Outlook Issue 26 Winter 2018
News and Views from St. Mary's Woodbridge
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Remembering Donald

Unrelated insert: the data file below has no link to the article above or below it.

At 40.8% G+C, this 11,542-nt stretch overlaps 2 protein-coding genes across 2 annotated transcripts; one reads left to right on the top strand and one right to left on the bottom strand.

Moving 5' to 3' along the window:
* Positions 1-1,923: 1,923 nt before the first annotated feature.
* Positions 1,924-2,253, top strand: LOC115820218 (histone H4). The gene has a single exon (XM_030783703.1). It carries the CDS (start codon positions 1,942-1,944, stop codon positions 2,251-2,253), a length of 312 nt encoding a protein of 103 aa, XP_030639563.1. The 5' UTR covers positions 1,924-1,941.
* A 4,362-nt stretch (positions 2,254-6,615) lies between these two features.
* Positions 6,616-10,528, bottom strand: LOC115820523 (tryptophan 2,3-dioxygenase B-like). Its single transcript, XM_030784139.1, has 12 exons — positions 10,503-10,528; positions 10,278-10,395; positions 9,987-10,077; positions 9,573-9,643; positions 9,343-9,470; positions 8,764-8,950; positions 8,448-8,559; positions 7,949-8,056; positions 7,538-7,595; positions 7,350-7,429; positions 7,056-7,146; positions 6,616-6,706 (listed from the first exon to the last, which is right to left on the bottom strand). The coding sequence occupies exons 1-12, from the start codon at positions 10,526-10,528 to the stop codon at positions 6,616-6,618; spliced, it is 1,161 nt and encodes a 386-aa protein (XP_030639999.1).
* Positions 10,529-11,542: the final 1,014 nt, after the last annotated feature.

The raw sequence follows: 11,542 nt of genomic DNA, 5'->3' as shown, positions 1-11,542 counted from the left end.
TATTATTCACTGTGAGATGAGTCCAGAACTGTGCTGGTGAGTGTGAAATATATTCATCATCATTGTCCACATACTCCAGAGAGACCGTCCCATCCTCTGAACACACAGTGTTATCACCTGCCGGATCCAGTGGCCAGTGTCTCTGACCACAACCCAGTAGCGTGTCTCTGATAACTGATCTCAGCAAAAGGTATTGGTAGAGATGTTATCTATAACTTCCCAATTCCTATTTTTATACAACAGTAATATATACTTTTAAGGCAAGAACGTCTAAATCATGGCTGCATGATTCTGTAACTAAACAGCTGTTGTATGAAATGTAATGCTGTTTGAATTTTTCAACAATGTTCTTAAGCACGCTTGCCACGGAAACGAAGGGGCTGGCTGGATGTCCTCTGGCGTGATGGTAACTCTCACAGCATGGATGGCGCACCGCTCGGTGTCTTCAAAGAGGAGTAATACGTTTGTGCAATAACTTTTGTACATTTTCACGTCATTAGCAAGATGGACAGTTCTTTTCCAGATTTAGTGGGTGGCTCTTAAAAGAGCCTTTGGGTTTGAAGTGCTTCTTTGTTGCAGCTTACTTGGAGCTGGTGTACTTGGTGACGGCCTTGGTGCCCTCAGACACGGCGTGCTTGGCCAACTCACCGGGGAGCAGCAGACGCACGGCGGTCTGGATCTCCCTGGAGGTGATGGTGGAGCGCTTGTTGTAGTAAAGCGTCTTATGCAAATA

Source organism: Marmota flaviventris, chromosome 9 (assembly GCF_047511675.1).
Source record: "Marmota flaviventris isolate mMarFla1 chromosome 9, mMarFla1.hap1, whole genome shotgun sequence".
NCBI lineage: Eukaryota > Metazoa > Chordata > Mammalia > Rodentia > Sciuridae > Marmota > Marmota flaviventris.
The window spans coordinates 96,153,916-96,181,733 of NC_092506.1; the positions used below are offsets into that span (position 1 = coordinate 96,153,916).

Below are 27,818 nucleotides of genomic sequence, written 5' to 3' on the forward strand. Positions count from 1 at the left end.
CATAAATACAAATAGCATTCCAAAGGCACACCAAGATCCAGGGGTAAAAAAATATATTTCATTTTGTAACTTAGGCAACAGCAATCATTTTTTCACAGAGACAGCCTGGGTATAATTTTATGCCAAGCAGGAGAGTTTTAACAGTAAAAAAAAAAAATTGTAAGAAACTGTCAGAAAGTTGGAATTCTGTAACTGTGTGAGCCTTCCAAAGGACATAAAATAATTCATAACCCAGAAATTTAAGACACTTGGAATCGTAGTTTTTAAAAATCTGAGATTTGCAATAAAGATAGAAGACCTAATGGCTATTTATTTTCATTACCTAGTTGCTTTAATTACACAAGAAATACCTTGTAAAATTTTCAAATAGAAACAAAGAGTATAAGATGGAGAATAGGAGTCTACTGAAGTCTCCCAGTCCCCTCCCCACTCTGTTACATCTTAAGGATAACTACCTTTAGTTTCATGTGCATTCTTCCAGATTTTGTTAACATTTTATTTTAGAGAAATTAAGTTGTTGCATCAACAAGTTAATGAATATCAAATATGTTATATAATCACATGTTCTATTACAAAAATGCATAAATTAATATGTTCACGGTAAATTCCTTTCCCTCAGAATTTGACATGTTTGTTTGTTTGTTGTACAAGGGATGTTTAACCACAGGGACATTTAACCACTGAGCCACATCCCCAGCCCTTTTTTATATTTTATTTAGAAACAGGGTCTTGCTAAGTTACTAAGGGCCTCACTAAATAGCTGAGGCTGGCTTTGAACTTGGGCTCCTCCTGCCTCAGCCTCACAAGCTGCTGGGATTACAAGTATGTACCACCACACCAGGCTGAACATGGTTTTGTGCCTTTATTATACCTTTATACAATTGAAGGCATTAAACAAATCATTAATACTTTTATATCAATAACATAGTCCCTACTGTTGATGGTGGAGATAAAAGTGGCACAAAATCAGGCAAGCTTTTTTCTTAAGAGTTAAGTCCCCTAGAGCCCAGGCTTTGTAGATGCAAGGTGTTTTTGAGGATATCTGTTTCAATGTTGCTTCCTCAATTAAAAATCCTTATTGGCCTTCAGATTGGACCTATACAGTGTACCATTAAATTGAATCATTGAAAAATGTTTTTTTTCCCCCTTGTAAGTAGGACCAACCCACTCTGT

Donald A Handscombe 14 June 1918 – 22 February 2018 For some years resident in the Seckford Almshouses, Donald Handscombe was one of the last survivors of the Auxiliary Unit, founded on Churchill’s orders in 1942, for surveillance, sabotage – even assassination – in the event of a German invasion. Almost 6,000 Auxiliars were chosen from ‘reserved occupations’, precluding their call-up for normal service. Donald, elder son from a farming estate, was just 20 when recruited, via his local rugby club, and interviewed by five individuals who were completely unknown to him. Running a large horticultural operation by day, he was soon on silent night-manoeuvres. Security demanded groups of just 4-6 (under a Patrol Leader), knowing only their own operation in order to prevent disclosure, under torture, of other groups. Later, to provide notional protection under the Geneva Conventions, and an administrative unit, each Auxiliar was enlisted in the local Home Guard – following complications between the police/ MI5! – and issued with a coded Home Office pass. Though with deep East Anglian roots, Donald was born at Cheshunt, Herts, his mother’s home. After attending a small local school, he went to Highfield College; later, he transferred to Westcliff High School – presumably for its formidable rugby! Well-educated, self-confident, self-controlled, he was soon at Coleshill House in Patrol Leader training by Army specialists – in hand-to-hand combat, sniper rifles and demolition techniques – for instructing his men. On active service, the estimated life- span for each man was less than 12 days. They were retained, armed and active until c.1944, many of their depots remaining undiscovered until recent disclosure. Hand- picked by Charles Newman (another rugby chum) for the St Nazaire Raid in 1942, Donald was regretfully refused leave. Expertise in stockbreeding brought Donald to Wall’s/Unilever, where he became a significant, if rather discontented figure, consoled by his continuing horticultural interests. In 1950, he married Audrey Harvey. Later separation caused by her increasing disability was ended at the Almshouses, where she predeceased him. Just short of his century, with all his faculties, though very deaf through war service, Donald died at Barking Hall. He leaves a son, who with two children continues the land-owning tradition, and a daughter, early-retired from a legal career in local government. Penny Bird